Iranian NBA Player Cannot Accept Endorsements

Unless you’ve spent the last 30 years or so living under a rock, you know that the relationship between the United States and Iran isn’t the friendliest one in the world. Something about them holding Americans hostage, our friendship with Israel, and nuclear weapons has driven a divide between our two countries. Still, we do have something in common with Persians, and that’s that we both love our sports.

This can be seen by the adoration for Memphis Grizzlies rookie Hamed Haddadi. Haddadi has spent most of his rookie season shuffling back and forth between Memphis and Bismarck in the NBDL, but that hasn’t stopped all the Iranians living in the United States from following Haddadi’s every move in the NBA. In fact, if he wanted to, Haddadi could probably get some pretty nice endorsement deals (possibly for gold chains and silk shirts). Well, he could if it wasn’t for that whole trade embargo we have with Iran.


Barred by the trade embargo from seeking commercial endorsements, Mr. Haddadi nonetheless has inspired Iranians abroad. Fans download images of his brief appearances on NBA courts. YouTube contributors, shooting bootleg video inside NBA arenas, chronicled the first point Mr. Haddadi sank in a professional contest (a foul shot, in Phoenix) and his first field goal from the floor (a short jumper, against New York’s Knicks — watch here).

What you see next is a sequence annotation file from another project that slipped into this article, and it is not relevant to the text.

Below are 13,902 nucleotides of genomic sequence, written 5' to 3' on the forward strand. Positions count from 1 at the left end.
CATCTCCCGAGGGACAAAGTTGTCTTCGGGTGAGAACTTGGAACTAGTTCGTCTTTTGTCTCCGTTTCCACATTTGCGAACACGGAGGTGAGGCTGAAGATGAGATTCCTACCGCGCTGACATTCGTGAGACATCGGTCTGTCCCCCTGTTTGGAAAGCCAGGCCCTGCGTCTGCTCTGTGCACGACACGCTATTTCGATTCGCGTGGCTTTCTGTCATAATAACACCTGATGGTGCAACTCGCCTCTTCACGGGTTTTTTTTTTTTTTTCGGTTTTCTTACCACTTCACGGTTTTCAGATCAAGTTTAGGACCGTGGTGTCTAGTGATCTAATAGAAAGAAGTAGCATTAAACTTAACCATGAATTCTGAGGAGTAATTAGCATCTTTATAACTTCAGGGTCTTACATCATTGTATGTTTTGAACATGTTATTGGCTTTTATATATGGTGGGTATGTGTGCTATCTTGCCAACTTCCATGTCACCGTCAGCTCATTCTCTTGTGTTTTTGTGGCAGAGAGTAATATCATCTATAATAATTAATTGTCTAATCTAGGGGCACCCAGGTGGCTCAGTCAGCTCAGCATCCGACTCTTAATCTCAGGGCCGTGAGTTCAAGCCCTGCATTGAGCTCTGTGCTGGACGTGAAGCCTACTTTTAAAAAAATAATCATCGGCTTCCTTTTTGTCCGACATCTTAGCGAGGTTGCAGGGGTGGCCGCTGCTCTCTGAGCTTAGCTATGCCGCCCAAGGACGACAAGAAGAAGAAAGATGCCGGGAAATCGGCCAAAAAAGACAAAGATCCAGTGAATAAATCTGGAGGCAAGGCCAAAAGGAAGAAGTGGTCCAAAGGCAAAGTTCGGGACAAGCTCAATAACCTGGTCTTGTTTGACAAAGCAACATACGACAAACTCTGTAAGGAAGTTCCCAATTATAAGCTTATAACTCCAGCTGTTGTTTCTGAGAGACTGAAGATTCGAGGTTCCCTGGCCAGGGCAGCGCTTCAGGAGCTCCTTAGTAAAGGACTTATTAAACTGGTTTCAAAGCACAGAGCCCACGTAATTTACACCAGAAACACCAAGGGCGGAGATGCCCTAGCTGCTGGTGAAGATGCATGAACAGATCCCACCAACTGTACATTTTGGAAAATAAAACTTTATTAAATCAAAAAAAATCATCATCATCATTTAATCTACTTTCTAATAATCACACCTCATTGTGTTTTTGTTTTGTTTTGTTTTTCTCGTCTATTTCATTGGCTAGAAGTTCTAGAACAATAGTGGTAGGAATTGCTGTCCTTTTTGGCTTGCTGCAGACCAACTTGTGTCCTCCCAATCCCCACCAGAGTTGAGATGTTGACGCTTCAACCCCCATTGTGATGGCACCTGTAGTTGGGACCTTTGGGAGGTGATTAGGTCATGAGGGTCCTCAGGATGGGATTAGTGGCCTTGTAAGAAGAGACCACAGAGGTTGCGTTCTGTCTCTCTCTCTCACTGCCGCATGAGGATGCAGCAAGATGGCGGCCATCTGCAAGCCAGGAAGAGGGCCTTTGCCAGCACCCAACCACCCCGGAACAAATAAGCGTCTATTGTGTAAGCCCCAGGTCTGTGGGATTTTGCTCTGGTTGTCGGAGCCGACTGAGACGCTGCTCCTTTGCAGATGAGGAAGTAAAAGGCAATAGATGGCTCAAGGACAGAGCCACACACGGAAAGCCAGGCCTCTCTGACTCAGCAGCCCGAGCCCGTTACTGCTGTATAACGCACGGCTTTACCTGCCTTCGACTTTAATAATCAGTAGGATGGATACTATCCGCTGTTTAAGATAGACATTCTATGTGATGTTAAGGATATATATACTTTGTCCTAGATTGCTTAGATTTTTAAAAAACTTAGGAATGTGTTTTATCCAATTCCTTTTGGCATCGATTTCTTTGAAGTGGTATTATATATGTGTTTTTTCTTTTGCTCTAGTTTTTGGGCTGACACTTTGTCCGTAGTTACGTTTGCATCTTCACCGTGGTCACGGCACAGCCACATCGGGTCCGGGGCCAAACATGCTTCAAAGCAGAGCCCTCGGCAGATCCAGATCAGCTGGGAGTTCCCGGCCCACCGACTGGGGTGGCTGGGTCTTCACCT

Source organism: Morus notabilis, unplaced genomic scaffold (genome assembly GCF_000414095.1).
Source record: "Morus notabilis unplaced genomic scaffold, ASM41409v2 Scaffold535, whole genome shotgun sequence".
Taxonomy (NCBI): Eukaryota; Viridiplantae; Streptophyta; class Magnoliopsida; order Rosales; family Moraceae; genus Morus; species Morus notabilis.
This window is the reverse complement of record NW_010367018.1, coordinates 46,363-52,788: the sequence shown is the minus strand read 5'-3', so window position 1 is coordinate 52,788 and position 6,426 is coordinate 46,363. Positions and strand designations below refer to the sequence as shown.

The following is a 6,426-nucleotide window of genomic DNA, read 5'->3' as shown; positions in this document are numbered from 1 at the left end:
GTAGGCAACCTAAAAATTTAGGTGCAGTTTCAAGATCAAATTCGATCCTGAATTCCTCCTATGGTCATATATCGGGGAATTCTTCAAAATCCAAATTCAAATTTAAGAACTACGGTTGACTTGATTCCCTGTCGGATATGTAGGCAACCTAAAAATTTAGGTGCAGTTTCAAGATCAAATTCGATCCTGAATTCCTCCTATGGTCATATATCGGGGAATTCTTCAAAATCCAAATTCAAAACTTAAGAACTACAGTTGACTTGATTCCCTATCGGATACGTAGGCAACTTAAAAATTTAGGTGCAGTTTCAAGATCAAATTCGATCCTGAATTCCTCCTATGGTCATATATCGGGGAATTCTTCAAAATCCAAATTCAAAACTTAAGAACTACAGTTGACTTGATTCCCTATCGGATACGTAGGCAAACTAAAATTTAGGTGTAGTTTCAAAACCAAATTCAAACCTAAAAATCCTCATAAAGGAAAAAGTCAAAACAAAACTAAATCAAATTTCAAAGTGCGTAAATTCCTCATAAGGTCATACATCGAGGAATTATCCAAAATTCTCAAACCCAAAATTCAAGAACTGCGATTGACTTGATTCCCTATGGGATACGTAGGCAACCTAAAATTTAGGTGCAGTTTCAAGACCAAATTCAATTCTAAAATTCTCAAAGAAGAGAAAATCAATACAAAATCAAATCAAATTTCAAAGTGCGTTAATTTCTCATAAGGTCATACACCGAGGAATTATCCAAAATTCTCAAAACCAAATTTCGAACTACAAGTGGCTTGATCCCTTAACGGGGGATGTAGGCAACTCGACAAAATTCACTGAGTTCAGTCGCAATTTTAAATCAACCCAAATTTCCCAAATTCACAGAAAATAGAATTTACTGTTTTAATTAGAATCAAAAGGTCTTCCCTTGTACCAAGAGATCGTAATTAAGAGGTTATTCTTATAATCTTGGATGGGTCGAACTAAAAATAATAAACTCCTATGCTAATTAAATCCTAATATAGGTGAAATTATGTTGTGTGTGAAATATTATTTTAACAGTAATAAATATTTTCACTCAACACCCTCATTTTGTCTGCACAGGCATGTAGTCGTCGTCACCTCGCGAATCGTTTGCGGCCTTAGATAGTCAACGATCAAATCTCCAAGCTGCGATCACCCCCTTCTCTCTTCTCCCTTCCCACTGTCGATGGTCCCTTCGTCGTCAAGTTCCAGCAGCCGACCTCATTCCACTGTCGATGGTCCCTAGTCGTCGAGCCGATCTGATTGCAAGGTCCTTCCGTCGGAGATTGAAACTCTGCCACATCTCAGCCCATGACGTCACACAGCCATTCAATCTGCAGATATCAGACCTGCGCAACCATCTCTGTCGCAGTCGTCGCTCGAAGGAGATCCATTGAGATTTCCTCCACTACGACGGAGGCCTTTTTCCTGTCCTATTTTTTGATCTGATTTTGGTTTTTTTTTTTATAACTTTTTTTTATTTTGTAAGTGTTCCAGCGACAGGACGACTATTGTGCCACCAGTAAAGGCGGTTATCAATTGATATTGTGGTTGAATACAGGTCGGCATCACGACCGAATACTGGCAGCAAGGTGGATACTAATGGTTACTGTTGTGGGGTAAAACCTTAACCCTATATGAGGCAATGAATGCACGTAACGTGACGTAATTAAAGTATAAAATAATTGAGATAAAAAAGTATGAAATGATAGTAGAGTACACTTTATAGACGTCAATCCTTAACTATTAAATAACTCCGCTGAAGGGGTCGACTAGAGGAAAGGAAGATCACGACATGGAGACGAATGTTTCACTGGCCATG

“It was from the middle of the paint,” says Askandar “Alex” Chitzasan, a Portland high-school student, who says he scours Yahoo Sports each day for glimpses of his Iranian idol.

“He played 18 minutes against Denver,” adds Alex’s older brother, David. “And there were two amazing blocks on Carmelo Anthony.”

Because of that same trade embargo, Haddadi actually became the first NBA player to ever need a waiver from the U.S. Treasury’s Office of Foreign Assets Control to sign with a professional team here in the NBA.

Other Persian-Americans like Andre Agassi have been allowed to have endorsement deals because even though his father was an immigrant, Andre was born in the United States. It’s too bad for Hamed when you think about it. I mean, “Who’s your Haddadi?” has so many possibilities that we’ll just never get to capitalize on.